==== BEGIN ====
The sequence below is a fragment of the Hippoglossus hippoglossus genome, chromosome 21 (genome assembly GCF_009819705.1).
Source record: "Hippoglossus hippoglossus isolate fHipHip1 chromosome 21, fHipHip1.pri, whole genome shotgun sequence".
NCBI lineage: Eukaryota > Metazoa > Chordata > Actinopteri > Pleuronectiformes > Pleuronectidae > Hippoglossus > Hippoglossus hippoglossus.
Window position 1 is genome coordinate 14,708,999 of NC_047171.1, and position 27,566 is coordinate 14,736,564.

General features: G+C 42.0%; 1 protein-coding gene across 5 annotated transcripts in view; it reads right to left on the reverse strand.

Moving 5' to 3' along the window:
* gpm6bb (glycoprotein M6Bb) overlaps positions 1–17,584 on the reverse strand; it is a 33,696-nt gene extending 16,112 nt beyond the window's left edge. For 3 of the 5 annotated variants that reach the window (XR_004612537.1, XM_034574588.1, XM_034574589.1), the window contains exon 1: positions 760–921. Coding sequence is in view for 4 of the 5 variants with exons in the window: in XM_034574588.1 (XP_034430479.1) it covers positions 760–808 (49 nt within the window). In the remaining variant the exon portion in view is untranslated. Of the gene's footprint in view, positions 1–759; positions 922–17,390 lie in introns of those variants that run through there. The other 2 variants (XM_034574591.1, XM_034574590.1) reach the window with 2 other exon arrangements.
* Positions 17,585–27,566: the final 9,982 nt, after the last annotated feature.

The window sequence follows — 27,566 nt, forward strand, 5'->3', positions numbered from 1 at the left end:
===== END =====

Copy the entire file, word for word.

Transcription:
The sequence below is a fragment of the Hippoglossus hippoglossus genome, chromosome 21 (genome assembly GCF_009819705.1).
Source record: "Hippoglossus hippoglossus isolate fHipHip1 chromosome 21, fHipHip1.pri, whole genome shotgun sequence".
NCBI lineage: Eukaryota > Metazoa > Chordata > Actinopteri > Pleuronectiformes > Pleuronectidae > Hippoglossus > Hippoglossus hippoglossus.
Window position 1 is genome coordinate 14,708,999 of NC_047171.1, and position 27,566 is coordinate 14,736,564.

General features: G+C 42.0%; 1 protein-coding gene across 5 annotated transcripts in view; it reads right to left on the reverse strand.

Moving 5' to 3' along the window:
* gpm6bb (glycoprotein M6Bb) overlaps positions 1–17,584 on the reverse strand; it is a 33,696-nt gene extending 16,112 nt beyond the window's left edge. For 3 of the 5 annotated variants that reach the window (XR_004612537.1, XM_034574588.1, XM_034574589.1), the window contains exon 1: positions 760–921. Coding sequence is in view for 4 of the 5 variants with exons in the window: in XM_034574588.1 (XP_034430479.1) it covers positions 760–808 (49 nt within the window). In the remaining variant the exon portion in view is untranslated. Of the gene's footprint in view, positions 1–759; positions 922–17,390 lie in introns of those variants that run through there. The other 2 variants (XM_034574591.1, XM_034574590.1) reach the window with 2 other exon arrangements.
* Positions 17,585–27,566: the final 9,982 nt, after the last annotated feature.

The window sequence follows — 27,566 nt, forward strand, 5'->3', positions numbered from 1 at the left end: